What color are fire extinguishers in India?
normally red, but different fires require different extinguishers which will vary in color.
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Records show that Ambrose Godfrey patented a fire extinguisher inEngland in 1723 and that George William Manby invented the "modern"extinguisher in 1818. One could also argue that a bucket full of water or sand is also a"fire extinguisher" and was invented about the time people startedliving in hou…ses. There are some who incorrectly believe that Thomas "T.J." Marshallinvented the fire extinguisher in 1872. Others say, "Ochoa L.CBailey July 18,1899". See the related questions about Thomas J.Martin for more about 1872. (Martin's patent is titled "Fire Extinguisher", but describes animprovement to a system of pipes installed inside a building, likea sprinkler system, nothing like a portable "fire extinguisher" oftoday.) ( Full Answer )
Most pins as fastened to the trigger with an easy to break plastic fastener that also holds the inspection tag on the tank or trigger base. This prevents the pin from falling out and the extinguisher from being discharged by accident.
That depends entirely on what type of extinguisher it is. Air pressurized water extinguishers contain compressed air and water, the former forcing out the latter up through an uptake tube and out the hose. For use at low temperatures, an antifreeze might be added to the water Foam extinguisher…s are similar to air pressurized water extinguishers, but the water is mixed with foaming agents and small holes are added near the top of the uptake tube to aerate the extinguishing agent. Dry chemical extinguishers contain a powdered agent (bicarbonate of soda, ammonium phosphate, potassium bicarbonate, potassium chloride, &c.) and a compressed gas, usually nitrogen. The latter propels the former out the nozzle or hose. Carbon dioxide extinguishers contain liquefied carbon dioxide under high pressure. Halon and other clean agent extinguishers contain a variety of chemicals of varying risk to the ozone layer. Dry powder extinguishers are typically buckets containing the extinguishing agent (sodium chloride mixed with thermoplastic, powdered copper, graphite, sodium carbonate, &c.) which are shoveled onto the burning metal. Sometimes these agents are placed in containers more typical of what we think of as a fire extinguisher. Kitchen or type-K extinguishers are similar to foam extinguishers, but contain a soap-like emulsifier that brings the burning lipids into solution with the water. Dry chemical and dry powder extinguishers are also available in cartridge-operated forms where a large amount of powder is contained in the main body of the extinguisher, and gas cartridges are attached to pressurize the unit. This allows the unit to be recharged more quickly an on site, not requiring special equipment. In this case, the pressurized gas is typically carbon dioxide, and is stored in a separate container, punctured at the start of use. ( Full Answer )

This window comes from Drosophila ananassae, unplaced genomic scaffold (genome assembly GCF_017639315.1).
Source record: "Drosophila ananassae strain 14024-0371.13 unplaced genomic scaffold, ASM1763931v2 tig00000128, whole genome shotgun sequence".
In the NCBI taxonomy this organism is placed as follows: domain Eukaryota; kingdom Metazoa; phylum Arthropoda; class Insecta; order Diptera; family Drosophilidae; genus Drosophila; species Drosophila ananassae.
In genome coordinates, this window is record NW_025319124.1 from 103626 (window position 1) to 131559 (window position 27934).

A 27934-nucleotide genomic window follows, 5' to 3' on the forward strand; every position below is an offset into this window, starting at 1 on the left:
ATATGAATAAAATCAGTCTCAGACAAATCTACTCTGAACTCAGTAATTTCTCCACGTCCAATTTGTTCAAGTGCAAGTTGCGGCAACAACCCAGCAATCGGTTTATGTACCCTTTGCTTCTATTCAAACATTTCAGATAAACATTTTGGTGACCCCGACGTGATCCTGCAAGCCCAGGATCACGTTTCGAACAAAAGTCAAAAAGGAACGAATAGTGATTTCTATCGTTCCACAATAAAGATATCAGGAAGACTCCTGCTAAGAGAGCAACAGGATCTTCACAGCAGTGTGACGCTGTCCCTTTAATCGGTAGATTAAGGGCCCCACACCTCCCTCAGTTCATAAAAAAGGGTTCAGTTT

A fire extinguisher is a cylindrical metal container which is used to put out fires. It usually contains a foam or vaporizing liquid. The contents are pressurized in order to produce a powerful spray of water, foam or powder to put out a fire. Have you ever realized how important fire extinguis…her safety is for you and your family? When you are planning ahead and preparing for emergencies, you will want to purchase fire extinguishers for your home , and for each of your cars. The more you have the safer you are! Do you have home fire extinguishers on hand and ready in case of a fire? Fire extinguishers should be ready and available in several places throughout your home. The first place to have a fire extinguisher is near your stove. Make sure that your kitchen fire extinguisher is not too close to the stove, due to the fact that a fire may occur and you may not have access to the fire extinguisher because of the flames. The best location for your fire extinguisher will be between six and eight feet away from the stove. The garage would be another good location for a fire extinguisher. There are many types of fires that can start in a garage so you would want to have your fire extinguisher easily accessible. Knowing that you have fire extinguishers in several key places throughout your home will help you and your family to be better prepared for a fire emergency. How to use a home fire extinguisher: . Remove the fire extinguisher from its mount. . Hold the fire extinguisher while pulling out the pin. (do not squeeze the trigger while pulling the pin) . Aim the fire extinguisher at the base of the fire. . Squeeze the trigger and spray back and forth over the fire. Remember that there are different types of home fire extinguishers, some of them have a small hose to aim at the fire, while the smaller units have just a nozzle. Another thing to remember is you should learn how to use a fire extinguisher before a fire occurs. It is not a good idea to try and read the instructions while you are in an emergency situation. FOR MORE INFORMATION AND VIDEO GO TO: http://www.emergencysuppliesinfo.com/home-fire-extinguishers.html ( Full Answer )